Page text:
3 February 2021
Point-of-care ultrasound boom drives innovation in disinfection processes
Used in many hospital departments as a primary diagnostic tool, point of care (POC) ultrasound can save critical time in the diagnosis and treatment of patients and improve the safety of certain procedures.[i]
The rise in popularity of POC ultrasound can be attributed, in part, to the development of smaller, more portable ultrasound machines and improved image quality. In theory, these advances in technology mean we can see more patients and diagnose those most vulnerable more quickly.
However, technology for disinfection of ultrasound probes has not kept up. Yes, POC ultrasound is radically changing clinical practice and patient outcomes, but at what cost?
Taking the current global pandemic as an example, COVID-19 has demonstrated how quickly hospitals can be overwhelmed trying to manage highly infectious disease. As a reliable and radiation-free alternative to CT, lung ultrasound is being used around the world in the diagnosis of COVID-19. [ii]At the same time, there is also a growing body of literature linking the popularity of ultrasound to a rise in hospital-acquired infections (HAI), with ultrasound probes a common vector for transmission of disease.[iii] [iv] [v]
In addition to the safety of patients and those treating them, the costs associated with HAIs should be a compelling reason to for healthcare professionals to reconsider disinfection processes as part of the effort to control a global pandemic. Hospitals and healthcare professionals are under-staffed and under-resourced, we cannot be unnecessarily burdening struggling healthcare systems with longer hospital stays and additional patient costs.
Put simply: if we don’t give proper consideration to how our disinfection processes can better support and enhance POC, then we are limiting progress and putting patients and staff at risk.
We need to also consider efficiency in relation to patient outcomes. Ultrasound technology allows us quickly diagnose patients, but our disinfection processes are slowing us down. Older chemical disinfection systems used in many healthcare settings are complex to operate and can take up to 15 minutes to reprocess ultrasound probes. Dr Genevieve Carbonatto, Emergency Physician at Royal Prince Alfred Hospital explains: “In ED, doctors just don’t have 35 minutes, we have one minute. A hydrogen peroxide system is just not practical in terms of manpower or time.”[vi]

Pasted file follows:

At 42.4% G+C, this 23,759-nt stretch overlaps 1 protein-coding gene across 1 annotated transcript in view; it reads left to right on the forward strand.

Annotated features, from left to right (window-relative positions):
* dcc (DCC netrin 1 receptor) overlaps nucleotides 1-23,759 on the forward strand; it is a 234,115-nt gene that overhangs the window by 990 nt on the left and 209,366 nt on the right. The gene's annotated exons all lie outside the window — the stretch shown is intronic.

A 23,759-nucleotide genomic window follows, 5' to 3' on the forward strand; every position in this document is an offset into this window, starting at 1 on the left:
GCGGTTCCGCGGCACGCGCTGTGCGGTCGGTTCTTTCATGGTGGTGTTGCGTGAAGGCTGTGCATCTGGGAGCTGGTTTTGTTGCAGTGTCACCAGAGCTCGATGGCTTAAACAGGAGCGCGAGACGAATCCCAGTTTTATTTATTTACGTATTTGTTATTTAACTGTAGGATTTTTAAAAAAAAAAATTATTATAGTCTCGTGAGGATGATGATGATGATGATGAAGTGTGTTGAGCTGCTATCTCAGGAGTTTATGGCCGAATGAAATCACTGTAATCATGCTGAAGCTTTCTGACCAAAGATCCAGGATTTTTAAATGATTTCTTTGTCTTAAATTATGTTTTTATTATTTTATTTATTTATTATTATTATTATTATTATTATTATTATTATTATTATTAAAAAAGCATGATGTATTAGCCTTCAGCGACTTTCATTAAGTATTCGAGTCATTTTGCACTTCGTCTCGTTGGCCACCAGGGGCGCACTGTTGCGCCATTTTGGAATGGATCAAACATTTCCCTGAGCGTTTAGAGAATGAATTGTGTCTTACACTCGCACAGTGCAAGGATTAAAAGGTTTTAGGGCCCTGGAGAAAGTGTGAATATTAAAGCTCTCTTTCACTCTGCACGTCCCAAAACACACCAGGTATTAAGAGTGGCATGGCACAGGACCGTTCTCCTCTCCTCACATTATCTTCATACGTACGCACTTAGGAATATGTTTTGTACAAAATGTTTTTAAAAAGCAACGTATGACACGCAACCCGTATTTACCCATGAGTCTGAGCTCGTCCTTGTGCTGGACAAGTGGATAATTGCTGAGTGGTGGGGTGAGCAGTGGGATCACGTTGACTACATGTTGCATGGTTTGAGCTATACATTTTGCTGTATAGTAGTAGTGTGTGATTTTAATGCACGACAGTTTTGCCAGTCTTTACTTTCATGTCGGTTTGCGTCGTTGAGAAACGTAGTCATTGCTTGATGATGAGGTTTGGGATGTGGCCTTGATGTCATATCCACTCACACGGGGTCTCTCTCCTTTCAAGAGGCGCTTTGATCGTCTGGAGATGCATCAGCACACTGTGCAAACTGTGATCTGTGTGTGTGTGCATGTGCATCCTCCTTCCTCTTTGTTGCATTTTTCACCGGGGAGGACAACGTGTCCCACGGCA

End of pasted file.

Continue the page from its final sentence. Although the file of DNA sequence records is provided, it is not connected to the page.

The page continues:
UVC-High Level Disinfection technology has recently been introduced to Australian hospitals as an alternative to chemical disinfection. Developed by French manufacturer Germitec, the technology was recently named Best Medical Device innovation at the Prix Galien Awards.
Germitec’s Hypernova Chronos uses UVC to disinfect both ultrasound probe and cable to reduce the potential for cross-contamination and hospital-acquired infections. By removing chemicals from the process, the Chronos aims to better protect patients and medical staff and deliver an environmentally friendly solution. The system reprocesses probes in 90 seconds.
The Hypernova Chronos is brought to the Australian market by MediSound.
Laiken co-founded MediSound in 2017 with a vision to improve ultrasound disinfection processes to better protect vulnerable patients and keep them safe from hospital acquired infections. Since then, she has been working with hospitals and clinics across Australia to improve how life-saving point-of-care ultrasound examination and treatment are delivered.
[i] Smallwood, N., & Dachsel, M. (2018). Point-of-care ultrasound (POCUS): unnecessary gadgetry or evidence-based medicine?. Clinical medicine (London, England), 18(3), 219–224. https://doi.org/10.7861/clinmedicine.18-3-219
[ii] Haak SL, Renken IJ, Jager LC, et al Diagnostic accuracy of point-of-care lung ultrasound in COVID-19 Emergency Medicine Journal Published Online First: 18 November 2020. doi: 10.1136/emermed-2020-210125
[iii] Karadeniz, YM, Kilic, D, Kara Altan, S, Altinok, D, Guney, S: Technical report: evaluation of the role of ultrasound machines as a source of nosocomial and cross-infection. Invest Radiol 2001;36(9):554–558.
[iv] Skowronek, P, Wojciechowski, A, Leszczy?ski, P, et al: Can diagnostic ultrasound scanners be a potential vector of opportunistic bacterial infection? Med Ultrasound 2016;18(3):326–331.
[v] Westerway, SC, Basseal, JM, Brockway, A, Hyett, JA, Carter, DA: Potential infection control risks associated with ultrasound equipment: a bacterial perspective. Ultrasound Med Biol 2016;43(2):421–426.